A Drift of Quills for November 2016
What fun! With November upon us, as the landscape turns a bit . . . bleak, and as it seems to give off somewhat “maudlin” vibes, we Quills have taken up the subject “PICTURE THIS!” Each of us will share a picture or two of something that represents a person, place, or thing, from one or more of our stories.
First up, is Robin Lythgoe, author of As the Crow Flies. What have you got for us today, Robin?
Making up worlds is one of the best things about writing in the fantasy genre. It’s also hard work! There’s a lot of space for the fantasy author to let their imagination run wild, but we also need to tether our settings to a reality the average reader can relate to.
My short story, The High Roads, opens in the woods as night approaches . . .
Read more here.
P.S. Broads, author of A Hero's Curse, has some things to share with us. What say you, Parker?
Long have images stirred my imagination. I recall flipping through dusty old classics looking for illustrations. I would sit and stare at the The Chronicles of Narnia, or histories on Greek myth, entranced by the sketches within.
But images do more than keep me flipping through my tattered copy of Treasure Island--are what start the whole story for me. C.S. Lewis talked about the same. When discussing how he came to write the books of Narnia, he wrote that they “all began with a picture of a Faun carrying an umbrella and parcels in a snowy wood.” My own storytelling is similar. I write from images in my head. For me it was the picture of a young blind girl standing in the desert, listening to a long awaited storm rolling in . . .
For more, click here.
Now, for my thoughts . . .
The Oathtaker Series is set in a medieval sort of time. Of course, as it is a fantasy, it does not correlate to any actual historical age in our world. Thus, as the author, I had the pleasure of making it exactly what I wanted to be. With a fantasy, the author chooses all of the details of that world in which the tale is set. So, that world is what the author says it is—nothing more, and nothing less. There are no rights or wrongs when it comes to what technology might be available, how people dress, what they eat—or even, the language they use, or the way they speak. (Few of us could read the languages actually spoken in our world during the medieval period anyway, so why pretend to write in a manner exactly representative of those days?) Consequently, “medieval” is not an altogether apt description of Oosa, the land of the Oathtakers and Select.
I’ve decided to share pictures of a couple of buildings from my tales. While I, of course, cannot find an exact picture of any of them, here is a description of the wayfarers’ hut in which the twins, Reigna and Eden, are born, from the opening chapter of Oathtaker: The Oathtaker Series, Volume One:
"The wayfarers’ hut stood at a distance of about twenty long strides. Branches of the great oak in which she sat reached out and over the hut, which was old and nearly hidden among the surrounding brush and trees.
Something over ten-foot square and about as high, the building sported a dilapidated exterior. Its lower walls were made of mottled red-brown river rock packed together with clay from the nearby riverbed. Moss covered, it had begun to decay from a combination of age, weather, and neglect. Ivy surrounded the structure, holding to it tenaciously, as though it intentionally, maliciously, pursued the building’s demise.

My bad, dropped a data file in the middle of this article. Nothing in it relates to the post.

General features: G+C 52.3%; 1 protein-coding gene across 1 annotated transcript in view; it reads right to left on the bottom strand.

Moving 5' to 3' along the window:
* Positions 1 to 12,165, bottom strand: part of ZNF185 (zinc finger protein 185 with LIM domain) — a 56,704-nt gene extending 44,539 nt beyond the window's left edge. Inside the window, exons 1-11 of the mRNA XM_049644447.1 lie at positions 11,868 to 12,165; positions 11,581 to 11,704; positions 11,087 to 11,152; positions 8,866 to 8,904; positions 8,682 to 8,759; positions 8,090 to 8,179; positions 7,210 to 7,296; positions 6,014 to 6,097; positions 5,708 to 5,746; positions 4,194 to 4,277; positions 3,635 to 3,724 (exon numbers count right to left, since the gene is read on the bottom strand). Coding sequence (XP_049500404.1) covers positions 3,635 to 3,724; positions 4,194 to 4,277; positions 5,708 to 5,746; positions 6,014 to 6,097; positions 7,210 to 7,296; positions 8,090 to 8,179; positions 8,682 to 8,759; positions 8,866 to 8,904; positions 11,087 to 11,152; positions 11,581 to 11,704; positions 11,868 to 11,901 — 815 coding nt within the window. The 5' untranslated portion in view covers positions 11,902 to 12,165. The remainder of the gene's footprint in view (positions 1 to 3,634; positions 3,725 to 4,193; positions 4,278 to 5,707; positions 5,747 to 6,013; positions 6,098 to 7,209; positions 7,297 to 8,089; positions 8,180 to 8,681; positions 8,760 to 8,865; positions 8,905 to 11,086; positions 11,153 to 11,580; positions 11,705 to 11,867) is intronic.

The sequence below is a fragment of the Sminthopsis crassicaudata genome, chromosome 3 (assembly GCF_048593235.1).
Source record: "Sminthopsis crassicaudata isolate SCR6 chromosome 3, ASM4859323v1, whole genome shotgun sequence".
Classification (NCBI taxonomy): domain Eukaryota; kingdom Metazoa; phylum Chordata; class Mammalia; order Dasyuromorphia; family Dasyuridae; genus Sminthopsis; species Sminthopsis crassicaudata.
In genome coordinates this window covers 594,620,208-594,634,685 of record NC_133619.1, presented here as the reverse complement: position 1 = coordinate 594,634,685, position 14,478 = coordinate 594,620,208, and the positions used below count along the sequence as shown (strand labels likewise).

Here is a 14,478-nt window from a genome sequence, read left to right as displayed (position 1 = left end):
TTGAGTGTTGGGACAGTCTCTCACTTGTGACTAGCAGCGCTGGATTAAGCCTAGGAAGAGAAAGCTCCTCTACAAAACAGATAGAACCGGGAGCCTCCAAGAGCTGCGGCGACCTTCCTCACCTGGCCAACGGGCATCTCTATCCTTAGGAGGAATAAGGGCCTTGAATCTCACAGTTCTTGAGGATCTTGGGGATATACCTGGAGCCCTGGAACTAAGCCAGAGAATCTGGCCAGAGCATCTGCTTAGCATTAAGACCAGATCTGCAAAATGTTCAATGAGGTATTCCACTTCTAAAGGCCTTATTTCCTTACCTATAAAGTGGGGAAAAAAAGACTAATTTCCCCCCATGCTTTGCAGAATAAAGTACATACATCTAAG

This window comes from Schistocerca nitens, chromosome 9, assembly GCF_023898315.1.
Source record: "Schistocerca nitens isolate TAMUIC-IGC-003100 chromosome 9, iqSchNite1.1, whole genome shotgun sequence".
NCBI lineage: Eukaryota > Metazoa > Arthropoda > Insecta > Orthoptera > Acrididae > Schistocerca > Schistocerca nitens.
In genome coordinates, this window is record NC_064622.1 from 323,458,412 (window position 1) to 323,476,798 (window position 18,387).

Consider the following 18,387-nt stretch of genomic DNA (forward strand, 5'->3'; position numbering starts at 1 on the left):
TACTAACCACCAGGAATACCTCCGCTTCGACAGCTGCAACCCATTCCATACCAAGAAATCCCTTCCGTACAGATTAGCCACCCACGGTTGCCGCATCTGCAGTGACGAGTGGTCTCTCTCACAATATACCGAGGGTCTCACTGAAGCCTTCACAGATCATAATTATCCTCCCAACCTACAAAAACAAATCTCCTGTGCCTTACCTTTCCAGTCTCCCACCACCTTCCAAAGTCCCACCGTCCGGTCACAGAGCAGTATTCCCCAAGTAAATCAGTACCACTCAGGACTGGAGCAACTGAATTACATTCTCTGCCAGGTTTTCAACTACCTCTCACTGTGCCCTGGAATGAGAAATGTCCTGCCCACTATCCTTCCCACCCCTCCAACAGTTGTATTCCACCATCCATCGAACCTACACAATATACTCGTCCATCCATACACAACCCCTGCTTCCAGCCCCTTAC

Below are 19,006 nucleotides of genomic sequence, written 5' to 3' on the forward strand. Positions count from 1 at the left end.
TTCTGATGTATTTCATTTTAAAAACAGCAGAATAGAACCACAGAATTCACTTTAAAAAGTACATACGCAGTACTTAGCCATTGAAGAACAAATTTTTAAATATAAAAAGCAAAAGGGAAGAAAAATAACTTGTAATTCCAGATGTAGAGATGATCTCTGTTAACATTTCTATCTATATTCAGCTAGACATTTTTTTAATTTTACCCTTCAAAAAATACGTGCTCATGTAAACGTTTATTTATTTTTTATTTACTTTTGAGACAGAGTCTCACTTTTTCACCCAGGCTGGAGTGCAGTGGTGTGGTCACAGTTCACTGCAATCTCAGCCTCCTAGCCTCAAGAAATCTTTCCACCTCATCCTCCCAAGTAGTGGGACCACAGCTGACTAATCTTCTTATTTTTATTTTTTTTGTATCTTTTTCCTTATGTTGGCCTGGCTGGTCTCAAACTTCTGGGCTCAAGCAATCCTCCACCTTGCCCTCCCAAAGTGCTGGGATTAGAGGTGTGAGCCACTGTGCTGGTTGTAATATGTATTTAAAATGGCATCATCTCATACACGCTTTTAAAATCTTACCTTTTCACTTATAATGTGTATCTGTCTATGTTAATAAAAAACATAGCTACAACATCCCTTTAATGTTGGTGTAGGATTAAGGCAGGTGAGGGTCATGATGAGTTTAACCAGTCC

The hut had no windows, only a small opening near the roof that served to allow smoke and heat an escape, and a single low door, rounded at the top, likely barred from the inside. Though wayfarers traditionally used such huts in days past, few of the cabins remained standing. This one had withstood the test of time—if only barely."
This picture is of something close to the hut. It is not of red-brown river rock, and is missing the rounded door, but it has the right “flavor.”
By contrast, the sanctuaries in Oathtaker, are grand buildings. Here, readers learn, the Select and their Oathtakers study, train, worship, and fellowship with one another. Here is the bit of a description from when Mara and Dixon are traveling to Polesk, when she gets her first glimpse of the city from a distance:
"Mara looked out at the largest city she’d ever seen. People on horseback and traveling in carriages moved through, giving life to the surroundings like blood through arteries. Houses at the fringes sported small vegetable gardens where scratching chickens milled about. Farther in were larger buildings. Each seemed to rise higher than the one before, as though in a silent contest to determine which was the tallest. In the city’s center stood the largest and highest of them all.
'Sanctuary,' he said, following her gaze and answering her unasked question.
'It’s huge!' Even from this distance, she could make out its grounds, like a park in the midst of which, sanctuary stood like a beacon to all who sought refuge from worldly cares. Made of white brick, it sported a towering spire that rose up, and up, and up into the air."
Of course, the picture shows a cross at the top of the steeple, which would not be there, but the picture also shows something of a round globe which would be correct. In any case, again, you get the idea!
It would be fun to see what you pictured when you read these portions. Please, do share with me!
Stay tuned for our next Quills post!
11/4/2016 12:32:13 pm
What cool pictures—and how completely opposite. What a neat idea for you to "showcase" the high and the low, and how fun to see what you see for your books!
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